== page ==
Replacing the light bulbs on city streets with LED lights might not be such a bright idea after all, says Montreal Mayor Denis Coderre.

The city planned to spend $110 million to replace 132,000 street lamps – but the energy savings would mean the lights would pay for themselves within eight years.

The problem is LED lights have a dark side: many emit blue light which mimics sunlight, suppressing the body's ability to secrete melatonin.

A study by the American Medical Association suggests blue light may raise the risk of distracted driving as well as conditions including diabetes, cardiovascular disease and cancer.

“We see LED lighting as a potential health problem,” said Dr. Andrew Gurman, president of the American Medical Association. “People have sleep disorders, which can lead to all sorts of problems when they're exposed to a lot of blue light."

Last spring, Coderre asked Montreal Public Health to study the risks of LED lights.

Its report wasn't nearly as alarming.

“We found there was minimal increase in blue light for a pedestrian,” said toxicologist Louis-Francois Tetrault in December. “The amount of light is three times less than what they experience inside their home.”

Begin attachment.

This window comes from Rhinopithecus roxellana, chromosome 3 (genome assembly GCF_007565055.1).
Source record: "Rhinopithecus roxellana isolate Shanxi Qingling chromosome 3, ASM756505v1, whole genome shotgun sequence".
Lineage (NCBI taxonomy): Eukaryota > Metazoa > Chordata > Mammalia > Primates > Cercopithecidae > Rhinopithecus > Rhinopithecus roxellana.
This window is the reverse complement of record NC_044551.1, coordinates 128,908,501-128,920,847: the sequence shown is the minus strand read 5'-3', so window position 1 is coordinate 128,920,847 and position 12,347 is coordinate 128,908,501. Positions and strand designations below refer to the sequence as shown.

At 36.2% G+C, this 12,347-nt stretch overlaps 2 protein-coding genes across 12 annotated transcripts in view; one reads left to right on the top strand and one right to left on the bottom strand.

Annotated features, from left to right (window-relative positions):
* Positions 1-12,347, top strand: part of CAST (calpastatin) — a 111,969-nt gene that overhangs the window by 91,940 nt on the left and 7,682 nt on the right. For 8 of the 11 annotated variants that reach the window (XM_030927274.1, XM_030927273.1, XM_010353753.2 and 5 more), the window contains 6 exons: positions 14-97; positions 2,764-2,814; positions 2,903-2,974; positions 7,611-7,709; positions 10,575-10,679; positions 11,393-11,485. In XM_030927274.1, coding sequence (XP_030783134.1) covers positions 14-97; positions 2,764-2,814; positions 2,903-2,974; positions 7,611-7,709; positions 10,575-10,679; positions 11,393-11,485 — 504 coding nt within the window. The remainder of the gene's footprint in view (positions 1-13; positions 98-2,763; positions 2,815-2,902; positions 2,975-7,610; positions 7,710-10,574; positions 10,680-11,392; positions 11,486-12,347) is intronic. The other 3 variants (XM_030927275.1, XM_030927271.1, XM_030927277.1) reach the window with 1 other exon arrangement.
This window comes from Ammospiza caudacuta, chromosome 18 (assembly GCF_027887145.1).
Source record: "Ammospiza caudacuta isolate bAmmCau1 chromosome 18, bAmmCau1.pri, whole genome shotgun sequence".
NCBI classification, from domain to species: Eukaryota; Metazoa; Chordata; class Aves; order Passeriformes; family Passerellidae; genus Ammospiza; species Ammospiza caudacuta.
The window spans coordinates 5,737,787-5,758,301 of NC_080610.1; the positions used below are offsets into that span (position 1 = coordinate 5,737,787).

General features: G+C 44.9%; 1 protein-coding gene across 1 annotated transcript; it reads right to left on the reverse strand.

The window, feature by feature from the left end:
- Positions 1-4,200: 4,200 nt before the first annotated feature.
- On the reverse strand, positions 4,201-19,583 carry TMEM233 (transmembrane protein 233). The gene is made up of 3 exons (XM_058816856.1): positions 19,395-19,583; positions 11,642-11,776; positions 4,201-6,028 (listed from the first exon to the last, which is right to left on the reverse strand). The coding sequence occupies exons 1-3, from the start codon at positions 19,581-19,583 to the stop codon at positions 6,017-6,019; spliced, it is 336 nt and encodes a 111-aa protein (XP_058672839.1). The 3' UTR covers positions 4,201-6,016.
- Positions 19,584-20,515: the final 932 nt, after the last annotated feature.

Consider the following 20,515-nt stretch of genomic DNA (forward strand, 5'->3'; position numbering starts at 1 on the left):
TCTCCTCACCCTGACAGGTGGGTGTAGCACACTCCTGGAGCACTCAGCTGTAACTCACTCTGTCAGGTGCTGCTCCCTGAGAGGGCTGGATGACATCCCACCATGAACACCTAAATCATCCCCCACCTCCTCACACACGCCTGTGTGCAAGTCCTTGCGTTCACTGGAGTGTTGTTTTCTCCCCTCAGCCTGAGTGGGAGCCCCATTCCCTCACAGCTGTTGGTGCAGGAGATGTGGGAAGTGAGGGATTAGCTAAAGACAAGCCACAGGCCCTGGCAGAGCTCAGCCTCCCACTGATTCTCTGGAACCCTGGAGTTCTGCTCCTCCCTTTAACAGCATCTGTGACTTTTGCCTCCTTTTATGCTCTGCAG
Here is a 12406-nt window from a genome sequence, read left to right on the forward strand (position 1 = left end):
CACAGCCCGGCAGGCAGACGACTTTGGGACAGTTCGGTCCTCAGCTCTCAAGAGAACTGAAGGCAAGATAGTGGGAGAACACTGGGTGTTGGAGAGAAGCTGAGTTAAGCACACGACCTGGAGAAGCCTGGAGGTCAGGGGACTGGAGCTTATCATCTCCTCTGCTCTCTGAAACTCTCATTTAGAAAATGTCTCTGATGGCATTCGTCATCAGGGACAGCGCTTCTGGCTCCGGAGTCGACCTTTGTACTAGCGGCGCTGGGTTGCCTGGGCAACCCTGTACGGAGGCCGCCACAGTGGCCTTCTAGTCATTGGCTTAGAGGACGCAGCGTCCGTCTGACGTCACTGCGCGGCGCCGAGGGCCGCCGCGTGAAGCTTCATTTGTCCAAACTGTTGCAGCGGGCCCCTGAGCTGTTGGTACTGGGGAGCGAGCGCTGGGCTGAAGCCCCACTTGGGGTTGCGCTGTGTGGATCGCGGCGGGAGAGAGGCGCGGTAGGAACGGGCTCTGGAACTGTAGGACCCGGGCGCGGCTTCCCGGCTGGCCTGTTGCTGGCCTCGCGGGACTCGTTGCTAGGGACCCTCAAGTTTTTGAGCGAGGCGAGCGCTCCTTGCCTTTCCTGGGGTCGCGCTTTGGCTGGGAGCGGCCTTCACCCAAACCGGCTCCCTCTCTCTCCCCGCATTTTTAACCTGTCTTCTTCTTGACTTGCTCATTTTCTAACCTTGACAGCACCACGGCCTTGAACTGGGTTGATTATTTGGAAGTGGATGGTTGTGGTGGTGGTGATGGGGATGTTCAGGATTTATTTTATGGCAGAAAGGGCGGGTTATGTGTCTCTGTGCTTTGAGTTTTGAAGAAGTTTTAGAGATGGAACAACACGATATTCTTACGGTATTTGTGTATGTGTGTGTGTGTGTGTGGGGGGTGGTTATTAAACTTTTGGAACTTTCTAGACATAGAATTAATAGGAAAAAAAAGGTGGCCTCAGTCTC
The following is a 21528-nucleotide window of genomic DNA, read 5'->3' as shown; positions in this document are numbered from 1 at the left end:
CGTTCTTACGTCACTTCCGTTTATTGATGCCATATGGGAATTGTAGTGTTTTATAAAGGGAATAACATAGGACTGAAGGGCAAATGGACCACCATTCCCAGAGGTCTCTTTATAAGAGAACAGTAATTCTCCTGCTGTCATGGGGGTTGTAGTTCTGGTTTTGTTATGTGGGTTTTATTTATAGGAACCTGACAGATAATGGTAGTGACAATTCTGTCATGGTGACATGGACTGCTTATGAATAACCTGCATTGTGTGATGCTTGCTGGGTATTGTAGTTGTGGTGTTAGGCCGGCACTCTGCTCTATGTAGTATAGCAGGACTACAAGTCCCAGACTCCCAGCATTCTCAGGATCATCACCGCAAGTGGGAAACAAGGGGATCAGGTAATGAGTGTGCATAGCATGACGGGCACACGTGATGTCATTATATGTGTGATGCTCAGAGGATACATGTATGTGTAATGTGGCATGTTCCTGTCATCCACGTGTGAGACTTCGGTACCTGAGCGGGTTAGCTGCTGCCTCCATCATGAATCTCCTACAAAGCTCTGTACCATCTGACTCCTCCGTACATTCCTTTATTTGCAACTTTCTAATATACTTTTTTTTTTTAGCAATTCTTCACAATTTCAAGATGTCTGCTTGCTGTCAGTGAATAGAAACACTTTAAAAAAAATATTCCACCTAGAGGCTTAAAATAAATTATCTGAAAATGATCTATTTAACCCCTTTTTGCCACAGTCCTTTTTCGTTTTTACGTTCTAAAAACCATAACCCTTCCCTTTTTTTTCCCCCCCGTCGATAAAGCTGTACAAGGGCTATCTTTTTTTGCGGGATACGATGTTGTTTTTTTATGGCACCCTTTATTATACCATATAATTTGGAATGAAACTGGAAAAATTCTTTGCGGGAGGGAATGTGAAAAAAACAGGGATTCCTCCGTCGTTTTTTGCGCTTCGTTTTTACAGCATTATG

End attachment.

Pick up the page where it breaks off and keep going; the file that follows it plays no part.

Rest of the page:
The mayor said he then contacted some researchers at Sherbrooke University, some of whom were taken aback by the report by Montreal Public Health.

“Most of the publications they cite in this report are associated with a research centre which is financed by the industry,” explained Martin Aube of Sherbrooke CEGEP’s department of physics.

Coderre said he's concerned. Asked if he'll cancel the LED plan, he said: “I'm not there yet, but I'm not far.”

“We're glad he's reconsidering,” said Projet Montreal Leader Valerie Plante, who said her party wants the mayor to consider a different type of LED light, which still saves money but emits less blue light.

“If you're in a very residential sector, it should be lower and if you’re in the business sector, maybe it should be different,” she said.

The mayor said he needs more time to consider the options and plans to make what he calls “an enlightened decision” next week.